This paraphrase of Psalm 12 was written before the current political and ecological atmosphere. Read it as you would have seen the world in 2011…Now read it as you do today.
A decade ago, many might have critiqued this as depressingly modern with no glory or images of God as a monarch. Instead of the desired pomp, we sing of “lying lips that… keep the truth out of reach” and the image of God as a tongue-tamer who saves us from our Babel sounds.
Perhaps these days we can grasp the sense of poignant prophetic petition which is so necessary for the Church in this Covid-shaped generation. I dare not rehearse the Babel sounds we hear in 2020.
The legend is that David wrote this whilst he was the rock star soldier in the jealous Saul’s court. Even he could not escape the cold war of gossip, complaints and backbiting. David despised destructive tongues due to the words themselves and the underlying pride.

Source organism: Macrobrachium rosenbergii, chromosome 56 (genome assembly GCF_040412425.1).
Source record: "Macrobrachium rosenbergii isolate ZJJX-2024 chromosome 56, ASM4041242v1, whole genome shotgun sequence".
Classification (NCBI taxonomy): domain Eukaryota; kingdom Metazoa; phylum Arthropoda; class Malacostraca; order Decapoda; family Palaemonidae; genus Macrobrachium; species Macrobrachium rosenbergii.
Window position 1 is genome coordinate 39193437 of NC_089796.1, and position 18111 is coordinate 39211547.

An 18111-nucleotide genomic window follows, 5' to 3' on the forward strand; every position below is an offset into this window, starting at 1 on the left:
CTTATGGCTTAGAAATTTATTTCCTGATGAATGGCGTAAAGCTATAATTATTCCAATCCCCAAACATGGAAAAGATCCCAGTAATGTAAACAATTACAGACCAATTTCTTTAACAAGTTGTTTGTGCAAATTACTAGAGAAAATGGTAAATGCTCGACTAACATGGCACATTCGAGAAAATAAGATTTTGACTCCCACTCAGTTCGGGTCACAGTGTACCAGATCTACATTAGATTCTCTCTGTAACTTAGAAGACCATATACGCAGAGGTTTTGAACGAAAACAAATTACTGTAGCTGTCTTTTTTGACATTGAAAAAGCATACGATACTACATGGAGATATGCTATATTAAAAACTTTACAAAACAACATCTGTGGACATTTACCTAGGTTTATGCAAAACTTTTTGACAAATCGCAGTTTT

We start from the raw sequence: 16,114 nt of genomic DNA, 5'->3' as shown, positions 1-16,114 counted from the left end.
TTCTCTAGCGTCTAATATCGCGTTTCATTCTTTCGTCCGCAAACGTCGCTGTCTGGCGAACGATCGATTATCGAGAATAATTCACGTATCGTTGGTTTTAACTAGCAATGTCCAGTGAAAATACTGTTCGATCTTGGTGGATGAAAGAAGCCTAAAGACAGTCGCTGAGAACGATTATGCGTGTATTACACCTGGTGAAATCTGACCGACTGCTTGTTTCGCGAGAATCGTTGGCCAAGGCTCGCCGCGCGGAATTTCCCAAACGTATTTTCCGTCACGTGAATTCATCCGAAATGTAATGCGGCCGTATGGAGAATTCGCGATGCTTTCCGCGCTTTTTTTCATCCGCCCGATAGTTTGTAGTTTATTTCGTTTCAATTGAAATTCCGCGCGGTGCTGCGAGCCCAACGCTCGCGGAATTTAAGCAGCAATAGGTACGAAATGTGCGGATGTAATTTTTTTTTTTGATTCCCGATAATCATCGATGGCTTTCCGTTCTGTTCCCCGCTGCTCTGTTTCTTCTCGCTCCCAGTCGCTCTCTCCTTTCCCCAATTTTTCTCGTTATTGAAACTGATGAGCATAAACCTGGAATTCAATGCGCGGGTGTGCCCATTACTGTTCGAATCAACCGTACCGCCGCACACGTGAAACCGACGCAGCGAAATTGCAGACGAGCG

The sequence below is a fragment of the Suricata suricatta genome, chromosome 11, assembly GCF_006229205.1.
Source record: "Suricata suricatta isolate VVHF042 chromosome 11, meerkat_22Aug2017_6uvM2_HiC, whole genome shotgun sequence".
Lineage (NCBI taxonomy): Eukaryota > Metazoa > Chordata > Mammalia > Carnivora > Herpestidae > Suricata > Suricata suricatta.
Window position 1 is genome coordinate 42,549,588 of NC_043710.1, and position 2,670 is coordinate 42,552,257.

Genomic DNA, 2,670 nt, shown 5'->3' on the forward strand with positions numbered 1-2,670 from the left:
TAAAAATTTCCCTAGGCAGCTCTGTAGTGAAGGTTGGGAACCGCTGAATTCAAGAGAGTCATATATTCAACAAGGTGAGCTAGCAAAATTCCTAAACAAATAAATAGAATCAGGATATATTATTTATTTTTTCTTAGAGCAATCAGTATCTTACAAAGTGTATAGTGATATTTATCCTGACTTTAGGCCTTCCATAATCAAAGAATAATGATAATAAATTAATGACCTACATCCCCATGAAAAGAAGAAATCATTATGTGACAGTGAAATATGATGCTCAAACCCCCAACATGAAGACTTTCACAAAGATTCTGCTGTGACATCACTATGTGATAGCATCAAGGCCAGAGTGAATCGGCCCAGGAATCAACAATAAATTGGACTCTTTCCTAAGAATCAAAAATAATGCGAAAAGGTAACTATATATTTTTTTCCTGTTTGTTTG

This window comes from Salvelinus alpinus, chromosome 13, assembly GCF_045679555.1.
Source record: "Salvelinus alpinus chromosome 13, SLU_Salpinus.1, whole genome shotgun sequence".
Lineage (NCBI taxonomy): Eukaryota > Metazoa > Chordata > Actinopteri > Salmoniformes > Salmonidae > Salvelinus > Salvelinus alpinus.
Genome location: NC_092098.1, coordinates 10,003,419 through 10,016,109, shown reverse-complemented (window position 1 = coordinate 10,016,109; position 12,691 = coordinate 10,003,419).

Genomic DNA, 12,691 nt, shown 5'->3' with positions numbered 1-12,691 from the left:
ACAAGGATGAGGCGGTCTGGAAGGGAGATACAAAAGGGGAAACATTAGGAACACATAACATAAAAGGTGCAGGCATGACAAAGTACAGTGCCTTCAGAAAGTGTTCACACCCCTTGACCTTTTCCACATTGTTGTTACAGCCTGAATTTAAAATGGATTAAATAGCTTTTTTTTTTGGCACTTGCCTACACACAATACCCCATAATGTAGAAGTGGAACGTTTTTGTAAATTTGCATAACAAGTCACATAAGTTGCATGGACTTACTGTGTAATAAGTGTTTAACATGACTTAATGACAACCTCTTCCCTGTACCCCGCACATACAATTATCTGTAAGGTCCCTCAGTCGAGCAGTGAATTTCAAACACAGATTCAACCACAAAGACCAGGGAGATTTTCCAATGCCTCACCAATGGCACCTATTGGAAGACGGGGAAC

The taming of our words is more than a personal habit-forming tool or a secret to success. It is an ethical crisis which relates to how we cultivate community. The taming of what we say also challenges us to tame our resources of knowledge—who we listen to.
Hymn lyrics like these reclaim and retain what was such a sacred part of the biblical tradition: the lament. There are times when the Church must celebrate life together, and when the Church must lead the way in offering up tears, not for hate but for healing. The lament defends no political sides, offers no bandage for pain, and lays out no medals of honour. It presents the wound in the open, claiming no winners, ultimately pleading for the one true Healer to see and step in.
The best thing the Church can do for the salvation of the world is in singing the blues, threading together the poetry of pain with the shifting of hearts towards purposes higher than our desires.
Tongue-Tamer, I am amazed at the yeastiness of a word uttered: bringing life and death, sacrifice and success. I am astounded at the flawlessness of Your word: transforming, transfixing, loving without limit. Deliver us from the cacophony of voices seeking our attention, and may our ears be drawn ever closer to Your voice, “pure like silver, fire refined”. Amen.
The Rev’d William Young, Pastor, Covenant Baptist United Church of Christ, Washington DC